Insta Campaign

Instagram Campaign: Ocean Polution

Instructor: Scott Laserow

For this project, I was tasked with creating three images that would theoretically be used for an Instagram Campaign to bring awareness to a cause of my choice. I knew that I wanted to do something along the lines of climate change so I began researching in to find a more specific topic. I landed on ocean pollution and divided it into the three topics of ocean warming, ocean acidity, and plastic pollution.

Beginning Process

This started out by researching topics related to climate change. My criteria were facts that had an intriguing statistic and could be visualized in a witty manner. This left me with a variety of different concepts but after weeding out some ideas that felt overdone or cliche I ended up with these three commentaries on ocean pollution.

Ocean Acidity Sketch I
fish one-02.jpg
instagram campaign I.jpg

This started out by researching topics related to climate change. My criteria were facts that had an intriguing statistic and could be visualized in a witty manner. This left me with a variety of different concepts but after weeding out some ideas that felt overdone or cliche I ended up with these three commentaries on ocean pollution.

instagram campaign I.jpg
Ocean Acidity:

The first post of the set is what inspired me to choose ocean pollution as a topic because I really liked the imagery of a fish having to be in a hazmat suit. After finalizing an illustration style with this concept I was able to move on and execute the rest of them.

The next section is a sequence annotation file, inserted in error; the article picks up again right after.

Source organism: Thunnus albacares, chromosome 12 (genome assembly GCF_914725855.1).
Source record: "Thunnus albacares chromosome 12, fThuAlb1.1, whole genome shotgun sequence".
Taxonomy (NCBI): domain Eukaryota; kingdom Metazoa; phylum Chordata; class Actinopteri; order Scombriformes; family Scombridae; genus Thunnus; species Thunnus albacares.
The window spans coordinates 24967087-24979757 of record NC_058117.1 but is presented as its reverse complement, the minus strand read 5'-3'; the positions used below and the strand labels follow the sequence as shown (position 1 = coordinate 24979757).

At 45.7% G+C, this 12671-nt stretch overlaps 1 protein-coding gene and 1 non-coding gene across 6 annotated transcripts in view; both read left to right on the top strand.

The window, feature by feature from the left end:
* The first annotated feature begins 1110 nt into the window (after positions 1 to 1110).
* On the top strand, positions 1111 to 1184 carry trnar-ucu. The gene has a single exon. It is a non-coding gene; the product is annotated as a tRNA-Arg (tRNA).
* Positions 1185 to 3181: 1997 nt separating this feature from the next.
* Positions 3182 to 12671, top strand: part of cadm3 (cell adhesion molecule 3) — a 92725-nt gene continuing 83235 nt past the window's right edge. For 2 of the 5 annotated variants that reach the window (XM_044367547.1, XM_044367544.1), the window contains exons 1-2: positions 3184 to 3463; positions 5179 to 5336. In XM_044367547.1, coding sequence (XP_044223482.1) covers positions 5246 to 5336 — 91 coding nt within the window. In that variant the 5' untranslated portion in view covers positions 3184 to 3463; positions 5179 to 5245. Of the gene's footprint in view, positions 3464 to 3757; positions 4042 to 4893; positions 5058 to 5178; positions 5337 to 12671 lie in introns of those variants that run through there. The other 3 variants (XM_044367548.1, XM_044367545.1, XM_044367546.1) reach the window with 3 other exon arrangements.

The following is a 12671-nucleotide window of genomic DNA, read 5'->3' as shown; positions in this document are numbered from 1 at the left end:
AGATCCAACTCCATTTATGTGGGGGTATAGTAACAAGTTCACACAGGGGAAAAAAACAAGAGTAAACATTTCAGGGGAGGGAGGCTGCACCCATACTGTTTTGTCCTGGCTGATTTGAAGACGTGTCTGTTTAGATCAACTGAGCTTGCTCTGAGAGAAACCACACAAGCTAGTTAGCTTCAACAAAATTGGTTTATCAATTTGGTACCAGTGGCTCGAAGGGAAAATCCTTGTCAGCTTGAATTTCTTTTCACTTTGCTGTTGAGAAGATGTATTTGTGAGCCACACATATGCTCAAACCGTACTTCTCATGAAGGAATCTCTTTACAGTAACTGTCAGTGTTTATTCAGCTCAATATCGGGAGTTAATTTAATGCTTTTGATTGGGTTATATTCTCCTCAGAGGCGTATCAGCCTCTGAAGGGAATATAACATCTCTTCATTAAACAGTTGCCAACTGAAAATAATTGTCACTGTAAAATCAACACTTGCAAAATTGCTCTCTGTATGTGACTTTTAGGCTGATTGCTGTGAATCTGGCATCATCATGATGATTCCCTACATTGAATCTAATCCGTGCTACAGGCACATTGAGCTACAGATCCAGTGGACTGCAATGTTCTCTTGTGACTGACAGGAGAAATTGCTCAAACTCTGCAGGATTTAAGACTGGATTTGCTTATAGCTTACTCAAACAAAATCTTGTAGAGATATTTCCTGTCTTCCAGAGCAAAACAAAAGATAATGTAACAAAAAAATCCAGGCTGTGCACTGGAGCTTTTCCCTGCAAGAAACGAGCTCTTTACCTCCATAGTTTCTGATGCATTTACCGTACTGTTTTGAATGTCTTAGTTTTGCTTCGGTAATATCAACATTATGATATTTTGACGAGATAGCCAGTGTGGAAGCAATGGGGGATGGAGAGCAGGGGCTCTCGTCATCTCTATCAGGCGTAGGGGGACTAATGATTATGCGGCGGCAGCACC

Ocean Warming
Ocean Warming:

The second idea came from research about the average temperature of the ocean exponentially rising. The goal was to figure out how to show the viewer that the water was heating so I chose to make the fish look like they were boiling in the water and took as far as making the fish servable pieces of seared salmon with fins. 

Plastic Pollution:

After learning a little bit about plastic pollution in the ocean and finding some alarming statistics, like the amount of plastic we’ve produced since the 1950s being equivalent to two-thirds of the human population, I started brainstorming ways that I could visualize this concept. From here I came up with the idea of replacing eels coming out of a rock with plastic straws.